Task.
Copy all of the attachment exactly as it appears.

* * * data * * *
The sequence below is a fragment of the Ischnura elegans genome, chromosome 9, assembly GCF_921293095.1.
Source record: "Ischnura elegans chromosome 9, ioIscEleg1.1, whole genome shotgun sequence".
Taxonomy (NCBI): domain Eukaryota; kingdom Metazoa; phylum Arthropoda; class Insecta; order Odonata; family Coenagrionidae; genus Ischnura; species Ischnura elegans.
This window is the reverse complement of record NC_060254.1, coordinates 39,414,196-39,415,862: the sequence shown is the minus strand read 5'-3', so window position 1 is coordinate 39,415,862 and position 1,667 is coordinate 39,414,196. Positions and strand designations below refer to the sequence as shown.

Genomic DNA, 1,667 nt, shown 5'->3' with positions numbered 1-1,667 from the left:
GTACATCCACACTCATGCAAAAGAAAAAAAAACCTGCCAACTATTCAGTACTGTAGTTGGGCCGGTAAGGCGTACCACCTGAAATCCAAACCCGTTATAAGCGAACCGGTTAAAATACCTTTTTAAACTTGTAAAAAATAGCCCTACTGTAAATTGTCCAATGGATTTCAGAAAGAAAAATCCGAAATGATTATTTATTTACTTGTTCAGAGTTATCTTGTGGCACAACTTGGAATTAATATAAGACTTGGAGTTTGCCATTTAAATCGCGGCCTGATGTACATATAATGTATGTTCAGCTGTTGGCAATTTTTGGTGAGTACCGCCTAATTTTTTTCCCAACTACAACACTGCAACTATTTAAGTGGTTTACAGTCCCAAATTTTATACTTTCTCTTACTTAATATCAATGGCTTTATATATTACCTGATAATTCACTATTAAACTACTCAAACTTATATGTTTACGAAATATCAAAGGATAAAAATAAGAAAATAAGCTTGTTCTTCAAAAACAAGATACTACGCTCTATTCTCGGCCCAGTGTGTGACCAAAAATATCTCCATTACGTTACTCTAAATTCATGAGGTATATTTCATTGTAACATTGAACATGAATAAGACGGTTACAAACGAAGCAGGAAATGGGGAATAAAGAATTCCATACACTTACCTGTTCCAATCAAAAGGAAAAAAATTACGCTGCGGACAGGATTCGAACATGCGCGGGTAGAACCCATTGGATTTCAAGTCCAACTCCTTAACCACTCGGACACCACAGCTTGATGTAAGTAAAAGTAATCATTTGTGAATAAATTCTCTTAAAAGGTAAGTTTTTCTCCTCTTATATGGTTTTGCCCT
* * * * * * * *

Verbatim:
The sequence below is a fragment of the Ischnura elegans genome, chromosome 9, assembly GCF_921293095.1.
Source record: "Ischnura elegans chromosome 9, ioIscEleg1.1, whole genome shotgun sequence".
Taxonomy (NCBI): domain Eukaryota; kingdom Metazoa; phylum Arthropoda; class Insecta; order Odonata; family Coenagrionidae; genus Ischnura; species Ischnura elegans.
This window is the reverse complement of record NC_060254.1, coordinates 39,414,196-39,415,862: the sequence shown is the minus strand read 5'-3', so window position 1 is coordinate 39,415,862 and position 1,667 is coordinate 39,414,196. Positions and strand designations below refer to the sequence as shown.

Genomic DNA, 1,667 nt, shown 5'->3' with positions numbered 1-1,667 from the left:
GTACATCCACACTCATGCAAAAGAAAAAAAAACCTGCCAACTATTCAGTACTGTAGTTGGGCCGGTAAGGCGTACCACCTGAAATCCAAACCCGTTATAAGCGAACCGGTTAAAATACCTTTTTAAACTTGTAAAAAATAGCCCTACTGTAAATTGTCCAATGGATTTCAGAAAGAAAAATCCGAAATGATTATTTATTTACTTGTTCAGAGTTATCTTGTGGCACAACTTGGAATTAATATAAGACTTGGAGTTTGCCATTTAAATCGCGGCCTGATGTACATATAATGTATGTTCAGCTGTTGGCAATTTTTGGTGAGTACCGCCTAATTTTTTTCCCAACTACAACACTGCAACTATTTAAGTGGTTTACAGTCCCAAATTTTATACTTTCTCTTACTTAATATCAATGGCTTTATATATTACCTGATAATTCACTATTAAACTACTCAAACTTATATGTTTACGAAATATCAAAGGATAAAAATAAGAAAATAAGCTTGTTCTTCAAAAACAAGATACTACGCTCTATTCTCGGCCCAGTGTGTGACCAAAAATATCTCCATTACGTTACTCTAAATTCATGAGGTATATTTCATTGTAACATTGAACATGAATAAGACGGTTACAAACGAAGCAGGAAATGGGGAATAAAGAATTCCATACACTTACCTGTTCCAATCAAAAGGAAAAAAATTACGCTGCGGACAGGATTCGAACATGCGCGGGTAGAACCCATTGGATTTCAAGTCCAACTCCTTAACCACTCGGACACCACAGCTTGATGTAAGTAAAAGTAATCATTTGTGAATAAATTCTCTTAAAAGGTAAGTTTTTCTCCTCTTATATGGTTTTGCCCT